The first tests for the Apollo 11 underwater simulations began at a pool run by Comex, a deep diving specialist in France, before the big show took place in the Mediterranean Sea off Marseille on Sept. 4. The crew members used tools similar to the Apollo 11 astronauts to pick up soil samples from the ground.
“Comex will make me relive the underwater operations of [Neil] Armstrong on the moon, but with an ESA-Comex scuba suit and European flag,” Clervoy wrote in French on Twitter on June 4, several weeks ahead of the mission.
And ESA promises there is more to come: “Further development for planetary surface simulations in Europe will be co-financed by the EU [European Union] as part of the Moonwalk project,” the agency wrote.
Clervoy isn’t the only European astronaut working in water these days. Starting Tuesday (Sept. 9), Andreas Mogensen and Thomas Pesquet joined an underwater lab as part of a five-person crew. Called Space Environment Analog for Testing EVA Systems and Training (SEATEST), it also includes NASA astronauts Joe Acaba and Kate Rubins, as well as Japanese Aerospace Exploration Agency (JAXA) astronaut Soichi Noguchi.
“The crew will spend five days in Florida International University’s Aquarius Reef Base undersea research habitat, conducting proof-of-concept engineering demonstrations and refining techniques in team communication. Additional test objectives will look at just-in-time training applications and spacewalking tool designs,” NASA stated on Sept. 6.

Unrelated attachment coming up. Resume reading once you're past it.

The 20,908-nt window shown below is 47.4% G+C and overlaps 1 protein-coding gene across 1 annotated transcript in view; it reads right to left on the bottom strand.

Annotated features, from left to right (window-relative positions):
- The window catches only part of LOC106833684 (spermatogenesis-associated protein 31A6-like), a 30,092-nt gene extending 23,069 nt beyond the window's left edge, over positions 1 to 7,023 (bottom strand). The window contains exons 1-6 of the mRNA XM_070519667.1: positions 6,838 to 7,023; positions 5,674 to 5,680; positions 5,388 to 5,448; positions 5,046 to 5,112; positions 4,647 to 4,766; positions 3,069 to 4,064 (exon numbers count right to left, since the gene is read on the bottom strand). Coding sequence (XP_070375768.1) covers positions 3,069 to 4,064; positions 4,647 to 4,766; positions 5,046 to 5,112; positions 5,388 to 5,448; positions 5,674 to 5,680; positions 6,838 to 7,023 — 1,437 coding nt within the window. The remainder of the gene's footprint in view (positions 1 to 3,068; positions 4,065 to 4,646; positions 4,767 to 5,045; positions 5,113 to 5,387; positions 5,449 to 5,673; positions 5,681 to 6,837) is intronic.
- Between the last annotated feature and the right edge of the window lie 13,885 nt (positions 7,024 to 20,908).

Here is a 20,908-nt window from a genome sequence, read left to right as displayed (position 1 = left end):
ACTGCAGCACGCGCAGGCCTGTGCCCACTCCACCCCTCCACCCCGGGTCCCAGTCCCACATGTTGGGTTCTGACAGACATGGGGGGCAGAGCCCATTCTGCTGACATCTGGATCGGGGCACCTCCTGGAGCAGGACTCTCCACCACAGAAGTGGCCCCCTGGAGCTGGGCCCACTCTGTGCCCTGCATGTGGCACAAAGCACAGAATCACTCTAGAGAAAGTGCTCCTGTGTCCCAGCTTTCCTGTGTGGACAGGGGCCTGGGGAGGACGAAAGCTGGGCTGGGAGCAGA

“We made it to Aquarius n [sic] did our first “spacewalk” today. From the ocean floor to space: Aquanaut to Astronaut. It is quite the adventure,” Acaba wrote on Twitter on Sept. 10. He walked twice in space on shuttle mission STS-119 in March 2009.
And a few days ago, ESA astronauts Alexander Gerst and Reid Wiseman, both bound for the station in 2014, were doing underwater training in the Neutral Buoyancy Laboratory. “Worked with @astro_reid in the pool today, and guess who we met?”, Gerst said on Twitter Sept. 5 while posting this picture below.